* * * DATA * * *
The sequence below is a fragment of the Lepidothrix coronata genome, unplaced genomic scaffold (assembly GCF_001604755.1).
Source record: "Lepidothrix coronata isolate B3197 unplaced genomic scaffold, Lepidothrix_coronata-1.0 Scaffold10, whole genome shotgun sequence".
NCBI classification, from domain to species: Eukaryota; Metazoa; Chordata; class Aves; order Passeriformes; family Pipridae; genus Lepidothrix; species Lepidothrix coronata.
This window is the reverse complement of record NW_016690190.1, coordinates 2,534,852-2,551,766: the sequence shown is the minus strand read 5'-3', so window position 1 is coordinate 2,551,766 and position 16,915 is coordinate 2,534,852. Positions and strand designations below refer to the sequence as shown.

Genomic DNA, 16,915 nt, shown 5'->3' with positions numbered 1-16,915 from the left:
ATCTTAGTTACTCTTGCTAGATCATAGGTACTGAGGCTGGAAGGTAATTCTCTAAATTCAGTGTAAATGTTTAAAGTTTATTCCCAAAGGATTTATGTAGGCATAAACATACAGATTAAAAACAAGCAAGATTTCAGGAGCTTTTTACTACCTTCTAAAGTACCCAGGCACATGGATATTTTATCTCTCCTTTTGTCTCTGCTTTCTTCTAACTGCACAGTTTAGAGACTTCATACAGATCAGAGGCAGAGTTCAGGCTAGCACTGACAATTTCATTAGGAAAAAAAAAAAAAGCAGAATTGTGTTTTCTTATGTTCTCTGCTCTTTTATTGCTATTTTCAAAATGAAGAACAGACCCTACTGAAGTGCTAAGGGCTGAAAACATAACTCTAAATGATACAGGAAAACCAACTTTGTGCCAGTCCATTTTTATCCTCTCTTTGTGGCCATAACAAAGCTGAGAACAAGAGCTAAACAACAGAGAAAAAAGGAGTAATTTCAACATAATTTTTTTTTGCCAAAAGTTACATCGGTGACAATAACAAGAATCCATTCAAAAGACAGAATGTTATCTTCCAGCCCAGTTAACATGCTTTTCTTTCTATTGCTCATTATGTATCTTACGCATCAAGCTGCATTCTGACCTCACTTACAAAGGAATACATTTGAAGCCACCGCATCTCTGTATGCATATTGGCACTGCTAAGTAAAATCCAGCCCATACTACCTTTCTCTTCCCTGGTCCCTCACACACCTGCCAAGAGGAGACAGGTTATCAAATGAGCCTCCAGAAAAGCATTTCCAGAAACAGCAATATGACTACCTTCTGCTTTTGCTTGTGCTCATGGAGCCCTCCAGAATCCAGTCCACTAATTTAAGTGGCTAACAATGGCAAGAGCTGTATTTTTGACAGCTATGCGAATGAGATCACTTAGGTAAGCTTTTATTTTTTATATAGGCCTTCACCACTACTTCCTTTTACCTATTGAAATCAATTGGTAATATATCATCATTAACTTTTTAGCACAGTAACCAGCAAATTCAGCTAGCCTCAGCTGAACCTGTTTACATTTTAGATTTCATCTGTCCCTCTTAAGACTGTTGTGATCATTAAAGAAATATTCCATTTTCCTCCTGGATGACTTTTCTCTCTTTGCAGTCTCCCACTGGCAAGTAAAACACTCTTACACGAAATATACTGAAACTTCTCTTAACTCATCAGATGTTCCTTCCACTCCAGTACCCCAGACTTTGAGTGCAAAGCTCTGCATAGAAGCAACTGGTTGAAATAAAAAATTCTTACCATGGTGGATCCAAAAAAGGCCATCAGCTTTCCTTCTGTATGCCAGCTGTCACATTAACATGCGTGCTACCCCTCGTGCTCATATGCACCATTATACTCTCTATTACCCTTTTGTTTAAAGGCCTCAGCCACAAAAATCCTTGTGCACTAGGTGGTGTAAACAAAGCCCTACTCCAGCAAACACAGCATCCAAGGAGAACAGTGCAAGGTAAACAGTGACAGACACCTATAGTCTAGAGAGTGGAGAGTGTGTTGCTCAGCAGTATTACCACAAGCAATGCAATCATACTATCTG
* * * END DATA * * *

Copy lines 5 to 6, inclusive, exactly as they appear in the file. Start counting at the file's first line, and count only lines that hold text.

Genomic DNA, 16,915 nt, shown 5'->3' with positions numbered 1-16,915 from the left:
ATCTTAGTTACTCTTGCTAGATCATAGGTACTGAGGCTGGAAGGTAATTCTCTAAATTCAGTGTAAATGTTTAAAGTTTATTCCCAAAGGATTTATGTAGGCATAAACATACAGATTAAAAACAAGCAAGATTTCAGGAGCTTTTTACTACCTTCTAAAGTACCCAGGCACATGGATATTTTATCTCTCCTTTTGTCTCTGCTTTCTTCTAACTGCACAGTTTAGAGACTTCATACAGATCAGAGGCAGAGTTCAGGCTAGCACTGACAATTTCATTAGGAAAAAAAAAAAAAGCAGAATTGTGTTTTCTTATGTTCTCTGCTCTTTTATTGCTATTTTCAAAATGAAGAACAGACCCTACTGAAGTGCTAAGGGCTGAAAACATAACTCTAAATGATACAGGAAAACCAACTTTGTGCCAGTCCATTTTTATCCTCTCTTTGTGGCCATAACAAAGCTGAGAACAAGAGCTAAACAACAGAGAAAAAAGGAGTAATTTCAACATAATTTTTTTTTGCCAAAAGTTACATCGGTGACAATAACAAGAATCCATTCAAAAGACAGAATGTTATCTTCCAGCCCAGTTAACATGCTTTTCTTTCTATTGCTCATTATGTATCTTACGCATCAAGCTGCATTCTGACCTCACTTACAAAGGAATACATTTGAAGCCACCGCATCTCTGTATGCATATTGGCACTGCTAAGTAAAATCCAGCCCATACTACCTTTCTCTTCCCTGGTCCCTCACACACCTGCCAAGAGGAGACAGGTTATCAAATGAGCCTCCAGAAAAGCATTTCCAGAAACAGCAATATGACTACCTTCTGCTTTTGCTTGTGCTCATGGAGCCCTCCAGAATCCAGTCCACTAATTTAAGTGGCTAACAATGGCAAGAGCTGTATTTTTGACAGCTATGCGAATGAGATCACTTAGGTAAGCTTTTATTTTTTATATAGGCCTTCACCACTACTTCCTTTTACCTATTGAAATCAATTGGTAATATATCATCATTAACTTTTTAGCACAGTAACCAGCAAATTCAGCTAGCCTCAGCTGAACCTGTTTACATTTTAGATTTCATCTGTCCCTCTTAAGACTGTTGTGATCATTAAAGAAATATTCCATTTTCCTCCTGGATGACTTTTCTCTCTTTGCAGTCTCCCACTGGCAAGTAAAACACTCTTACACGAAATATACTGAAACTTCTCTTAACTCATCAGATGTTCCTTCCACTCCAGTACCCCAGACTTTGAGTGCAAAGCTCTGCATAGAAGCAACTGGTTGAAATAAAAAATTCTTACCATGGTGGATCCAAAAAAGGCCATCAGCTTTCCTTCTGTATGCCAGCTGTCACATTAACATGCGTGCTACCCCTCGTGCTCATATGCACCATTATACTCTCTATTACCCTTTTGTTTAAAGGCCTCAGCCACAAAAATCCTTGTGCACTAGGTGGTGTAAACAAAGCCCTACTCCAGCAAACACAGCATCCAAGGAGAACAGTGCAAGGTAAACAGTGACAGACACCTATAGTCTAGAGAGTGGAGAGTGTGTTGCTCAGCAGTATTACCACAAGCAATGCAATCATACTATCTG